Developing resilience in the workplace - WAM Resilience Day 2019
The WAM Programme is the transition to employment initiative of AHEAD. It offers graduates with disabilities the benefit of a minimum 6 month, paid and mentored work placement (internship) with high profile employers. In addition to providing graduates with valuable work experience, WAM works alongside employers to upskill them in best practices in the recruitment of people with disabilities.
WAM was established in 2005 and to date has placed over 450 graduates with both private and public sector employers.
Identifying the importance of resilience
In recent years, a common theme to calls coming into the WAM office from graduates and managers alike is resilience and coping with stress in the workplace. Whether it be managing the impact of a disability in work, the stress of a new environment and the return to full-time employment or dealing with the day to day pressure of work – it seems today’s graduates have the technical skills but many need guidance on the competency of resilience. The WAM team decided to be proactive and developed a one day workshop for our graduates who were currently on placement on the topic of resilience.
On 4th of November 2019, 36 graduates who were either already in work or just about to start came to the Aisling Hotel for a full day workshop covering resilience as a competency, the WAM mentor programme, personal achievement records and performance reviews and positive action planning.
Jointly facilitated by the WAM and GetAHEAD team the day began with the participants brainstorming their experience of ‘stressors’ in the workshop. Topics such as commuting, managing disclosure, deadlines and fast-paced work environments emerged. This warm-up exercise got people talking and helped to foster the feeling of a safe space where participants could share experiences and concerns in a space that was free of judgement.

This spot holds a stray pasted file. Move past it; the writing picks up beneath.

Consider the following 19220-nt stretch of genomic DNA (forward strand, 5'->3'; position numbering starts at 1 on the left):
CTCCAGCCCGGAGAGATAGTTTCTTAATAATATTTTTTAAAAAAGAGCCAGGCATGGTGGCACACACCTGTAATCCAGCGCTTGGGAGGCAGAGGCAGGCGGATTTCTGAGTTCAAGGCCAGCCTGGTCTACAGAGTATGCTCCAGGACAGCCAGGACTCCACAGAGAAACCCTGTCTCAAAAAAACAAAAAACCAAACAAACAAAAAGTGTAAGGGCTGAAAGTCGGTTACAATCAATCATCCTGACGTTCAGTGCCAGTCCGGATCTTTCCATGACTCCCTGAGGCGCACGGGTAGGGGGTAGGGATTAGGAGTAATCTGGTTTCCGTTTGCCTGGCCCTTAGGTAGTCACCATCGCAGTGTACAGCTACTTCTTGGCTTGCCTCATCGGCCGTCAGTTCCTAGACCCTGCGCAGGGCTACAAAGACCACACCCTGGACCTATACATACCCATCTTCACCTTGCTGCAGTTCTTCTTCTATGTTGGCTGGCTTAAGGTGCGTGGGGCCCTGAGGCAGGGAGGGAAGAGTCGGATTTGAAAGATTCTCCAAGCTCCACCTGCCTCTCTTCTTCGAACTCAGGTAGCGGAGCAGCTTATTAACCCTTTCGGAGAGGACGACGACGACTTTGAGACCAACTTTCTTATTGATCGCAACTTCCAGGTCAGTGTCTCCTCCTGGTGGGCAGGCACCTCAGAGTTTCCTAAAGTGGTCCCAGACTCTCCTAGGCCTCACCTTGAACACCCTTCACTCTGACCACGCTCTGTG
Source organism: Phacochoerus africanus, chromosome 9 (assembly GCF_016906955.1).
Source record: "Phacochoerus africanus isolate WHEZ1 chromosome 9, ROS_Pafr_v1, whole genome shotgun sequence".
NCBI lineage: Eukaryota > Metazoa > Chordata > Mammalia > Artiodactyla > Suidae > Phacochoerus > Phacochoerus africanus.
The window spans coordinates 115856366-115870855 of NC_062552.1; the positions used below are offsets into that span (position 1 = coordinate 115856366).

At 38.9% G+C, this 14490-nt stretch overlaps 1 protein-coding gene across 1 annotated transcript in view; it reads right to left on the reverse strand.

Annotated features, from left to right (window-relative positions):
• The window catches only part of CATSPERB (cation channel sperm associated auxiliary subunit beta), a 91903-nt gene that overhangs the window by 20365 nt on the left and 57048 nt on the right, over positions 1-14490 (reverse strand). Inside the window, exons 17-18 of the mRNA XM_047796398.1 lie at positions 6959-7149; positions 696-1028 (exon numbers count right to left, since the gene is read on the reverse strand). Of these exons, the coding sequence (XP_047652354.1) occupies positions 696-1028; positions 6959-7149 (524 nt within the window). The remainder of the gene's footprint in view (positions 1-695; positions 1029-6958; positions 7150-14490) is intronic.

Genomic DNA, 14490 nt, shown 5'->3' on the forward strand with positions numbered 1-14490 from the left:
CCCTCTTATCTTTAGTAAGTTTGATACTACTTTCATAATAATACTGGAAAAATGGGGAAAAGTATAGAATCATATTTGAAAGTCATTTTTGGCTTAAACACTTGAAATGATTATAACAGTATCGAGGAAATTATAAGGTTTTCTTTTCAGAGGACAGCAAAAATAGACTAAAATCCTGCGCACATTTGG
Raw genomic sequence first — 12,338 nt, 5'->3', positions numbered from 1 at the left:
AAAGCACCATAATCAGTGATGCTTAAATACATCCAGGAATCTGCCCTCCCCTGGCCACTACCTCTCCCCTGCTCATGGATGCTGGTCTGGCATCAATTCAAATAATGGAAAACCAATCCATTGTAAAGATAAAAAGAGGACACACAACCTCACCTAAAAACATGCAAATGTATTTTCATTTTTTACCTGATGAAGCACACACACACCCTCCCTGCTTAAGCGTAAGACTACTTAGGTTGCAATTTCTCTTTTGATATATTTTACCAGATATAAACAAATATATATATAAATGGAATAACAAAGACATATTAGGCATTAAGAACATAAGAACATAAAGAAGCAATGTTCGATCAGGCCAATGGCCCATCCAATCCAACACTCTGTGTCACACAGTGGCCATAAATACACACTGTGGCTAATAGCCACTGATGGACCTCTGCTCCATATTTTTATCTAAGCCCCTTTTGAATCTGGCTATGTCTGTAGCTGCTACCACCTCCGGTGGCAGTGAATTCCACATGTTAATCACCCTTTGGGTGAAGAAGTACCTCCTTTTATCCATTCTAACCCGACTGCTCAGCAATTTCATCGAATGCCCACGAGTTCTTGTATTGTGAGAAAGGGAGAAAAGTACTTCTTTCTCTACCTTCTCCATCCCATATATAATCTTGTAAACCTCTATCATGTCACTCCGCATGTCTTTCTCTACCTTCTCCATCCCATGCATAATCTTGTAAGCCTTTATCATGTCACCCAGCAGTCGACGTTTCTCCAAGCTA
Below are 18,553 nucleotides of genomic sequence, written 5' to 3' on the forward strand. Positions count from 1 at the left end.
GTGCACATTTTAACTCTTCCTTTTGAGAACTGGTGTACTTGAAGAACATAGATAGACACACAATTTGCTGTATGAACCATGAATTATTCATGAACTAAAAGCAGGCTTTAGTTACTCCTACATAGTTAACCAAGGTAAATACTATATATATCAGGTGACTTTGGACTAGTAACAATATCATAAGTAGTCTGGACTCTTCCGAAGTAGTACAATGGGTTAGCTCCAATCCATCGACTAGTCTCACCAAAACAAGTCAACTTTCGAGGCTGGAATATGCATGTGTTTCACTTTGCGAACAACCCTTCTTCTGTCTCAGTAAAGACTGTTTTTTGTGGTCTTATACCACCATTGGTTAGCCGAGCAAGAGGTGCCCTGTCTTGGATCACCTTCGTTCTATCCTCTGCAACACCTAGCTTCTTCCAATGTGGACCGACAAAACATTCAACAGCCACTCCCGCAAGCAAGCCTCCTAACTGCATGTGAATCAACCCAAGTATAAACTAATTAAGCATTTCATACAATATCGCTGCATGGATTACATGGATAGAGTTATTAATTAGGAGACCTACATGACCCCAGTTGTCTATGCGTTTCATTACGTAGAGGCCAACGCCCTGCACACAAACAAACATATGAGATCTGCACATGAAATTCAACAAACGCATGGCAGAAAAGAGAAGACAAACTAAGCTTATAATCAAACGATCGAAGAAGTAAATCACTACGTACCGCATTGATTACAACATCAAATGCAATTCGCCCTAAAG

Graduates were asked to assess themselves on the skill of resilience and time management, after which delegates expressed the difficulties of analysing themselves accurately. The group discussed the possibility of getting outside opinions to help assess their skillset, including friends and family, as well as managers in a work context.
The workshop also covered how to do personal action plans, a very useful tool that can assist with professional development and career planning both in and after their placements. Graduates were then asked to think about one short term goal they wanted to achieve in the next 6 months, and then work out and document the steps (activities) necessary for them to achieve their goal, including realistic timelines.
As well as group exercises where participants interacted with one another and shared ideas, the day allowed time for private self-reflection.
From our feedback, one of the most popular sections with graduates was the session on how to get the most out of the WAM mentor programme, which included a video of previous WAM graduates sharing their experience of working with a mentor. After this, we explored how to get the most out of mentoring, and it was agreed that the reflections they made during the workshop could actually be used during mentoring sessions to help with setting career goals and professional development discussion with mentors. One graduate remarked that it was ‘Interesting to hear other people's experiences and thoughts, I enjoyed the videos shown and learning more about the role of mentors’.
Closing the day WAM encouraged graduates to network with each other and learn from each other’s experiences. According to the workshop evaluation, 85% of graduates felt they a better understanding of how to manage stress at work, with one attendee saying ‘I would like to thank AHEAD and all presenters for organising this workshop. I learnt quite a lot and this will help me in both my professional and personal life.’